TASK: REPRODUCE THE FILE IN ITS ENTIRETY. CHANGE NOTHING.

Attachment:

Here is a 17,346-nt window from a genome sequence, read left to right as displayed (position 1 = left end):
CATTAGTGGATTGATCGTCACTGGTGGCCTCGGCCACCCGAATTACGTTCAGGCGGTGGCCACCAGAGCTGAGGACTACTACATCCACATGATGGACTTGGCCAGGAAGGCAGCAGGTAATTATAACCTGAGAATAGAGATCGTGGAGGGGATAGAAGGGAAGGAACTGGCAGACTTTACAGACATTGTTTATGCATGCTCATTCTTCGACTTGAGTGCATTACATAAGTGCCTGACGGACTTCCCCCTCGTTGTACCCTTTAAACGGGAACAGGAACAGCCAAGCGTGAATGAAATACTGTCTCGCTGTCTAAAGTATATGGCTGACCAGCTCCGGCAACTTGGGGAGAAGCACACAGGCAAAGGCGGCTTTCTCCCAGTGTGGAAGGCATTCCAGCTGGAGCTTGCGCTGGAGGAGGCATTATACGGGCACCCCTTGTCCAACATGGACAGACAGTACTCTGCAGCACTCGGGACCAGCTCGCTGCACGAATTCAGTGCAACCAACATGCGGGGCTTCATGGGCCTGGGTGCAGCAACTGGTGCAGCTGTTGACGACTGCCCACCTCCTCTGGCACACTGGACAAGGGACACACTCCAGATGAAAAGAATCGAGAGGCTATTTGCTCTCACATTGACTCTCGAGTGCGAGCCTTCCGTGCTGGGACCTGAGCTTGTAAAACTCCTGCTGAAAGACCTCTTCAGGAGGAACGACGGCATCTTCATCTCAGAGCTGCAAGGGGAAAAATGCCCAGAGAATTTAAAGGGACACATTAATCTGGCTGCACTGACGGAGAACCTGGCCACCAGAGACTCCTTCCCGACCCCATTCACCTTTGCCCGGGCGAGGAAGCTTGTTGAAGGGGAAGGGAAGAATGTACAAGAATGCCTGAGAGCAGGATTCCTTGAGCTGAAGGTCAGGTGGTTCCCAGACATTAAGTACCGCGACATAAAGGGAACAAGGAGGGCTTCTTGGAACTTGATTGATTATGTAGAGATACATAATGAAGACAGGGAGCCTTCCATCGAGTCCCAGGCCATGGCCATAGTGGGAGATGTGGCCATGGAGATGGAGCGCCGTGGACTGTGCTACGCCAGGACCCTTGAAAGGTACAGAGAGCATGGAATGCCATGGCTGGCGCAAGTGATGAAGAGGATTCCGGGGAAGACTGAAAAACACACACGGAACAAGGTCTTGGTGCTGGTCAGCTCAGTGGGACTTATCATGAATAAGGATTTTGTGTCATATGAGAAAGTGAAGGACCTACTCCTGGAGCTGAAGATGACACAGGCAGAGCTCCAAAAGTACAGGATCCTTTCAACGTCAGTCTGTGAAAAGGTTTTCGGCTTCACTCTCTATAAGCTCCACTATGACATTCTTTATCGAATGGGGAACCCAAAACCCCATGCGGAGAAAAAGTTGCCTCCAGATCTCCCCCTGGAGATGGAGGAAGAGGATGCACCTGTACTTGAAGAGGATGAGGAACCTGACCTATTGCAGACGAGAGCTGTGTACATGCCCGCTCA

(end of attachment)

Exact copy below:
Here is a 17,346-nt window from a genome sequence, read left to right as displayed (position 1 = left end):
CATTAGTGGATTGATCGTCACTGGTGGCCTCGGCCACCCGAATTACGTTCAGGCGGTGGCCACCAGAGCTGAGGACTACTACATCCACATGATGGACTTGGCCAGGAAGGCAGCAGGTAATTATAACCTGAGAATAGAGATCGTGGAGGGGATAGAAGGGAAGGAACTGGCAGACTTTACAGACATTGTTTATGCATGCTCATTCTTCGACTTGAGTGCATTACATAAGTGCCTGACGGACTTCCCCCTCGTTGTACCCTTTAAACGGGAACAGGAACAGCCAAGCGTGAATGAAATACTGTCTCGCTGTCTAAAGTATATGGCTGACCAGCTCCGGCAACTTGGGGAGAAGCACACAGGCAAAGGCGGCTTTCTCCCAGTGTGGAAGGCATTCCAGCTGGAGCTTGCGCTGGAGGAGGCATTATACGGGCACCCCTTGTCCAACATGGACAGACAGTACTCTGCAGCACTCGGGACCAGCTCGCTGCACGAATTCAGTGCAACCAACATGCGGGGCTTCATGGGCCTGGGTGCAGCAACTGGTGCAGCTGTTGACGACTGCCCACCTCCTCTGGCACACTGGACAAGGGACACACTCCAGATGAAAAGAATCGAGAGGCTATTTGCTCTCACATTGACTCTCGAGTGCGAGCCTTCCGTGCTGGGACCTGAGCTTGTAAAACTCCTGCTGAAAGACCTCTTCAGGAGGAACGACGGCATCTTCATCTCAGAGCTGCAAGGGGAAAAATGCCCAGAGAATTTAAAGGGACACATTAATCTGGCTGCACTGACGGAGAACCTGGCCACCAGAGACTCCTTCCCGACCCCATTCACCTTTGCCCGGGCGAGGAAGCTTGTTGAAGGGGAAGGGAAGAATGTACAAGAATGCCTGAGAGCAGGATTCCTTGAGCTGAAGGTCAGGTGGTTCCCAGACATTAAGTACCGCGACATAAAGGGAACAAGGAGGGCTTCTTGGAACTTGATTGATTATGTAGAGATACATAATGAAGACAGGGAGCCTTCCATCGAGTCCCAGGCCATGGCCATAGTGGGAGATGTGGCCATGGAGATGGAGCGCCGTGGACTGTGCTACGCCAGGACCCTTGAAAGGTACAGAGAGCATGGAATGCCATGGCTGGCGCAAGTGATGAAGAGGATTCCGGGGAAGACTGAAAAACACACACGGAACAAGGTCTTGGTGCTGGTCAGCTCAGTGGGACTTATCATGAATAAGGATTTTGTGTCATATGAGAAAGTGAAGGACCTACTCCTGGAGCTGAAGATGACACAGGCAGAGCTCCAAAAGTACAGGATCCTTTCAACGTCAGTCTGTGAAAAGGTTTTCGGCTTCACTCTCTATAAGCTCCACTATGACATTCTTTATCGAATGGGGAACCCAAAACCCCATGCGGAGAAAAAGTTGCCTCCAGATCTCCCCCTGGAGATGGAGGAAGAGGATGCACCTGTACTTGAAGAGGATGAGGAACCTGACCTATTGCAGACGAGAGCTGTGTACATGCCCGCTCA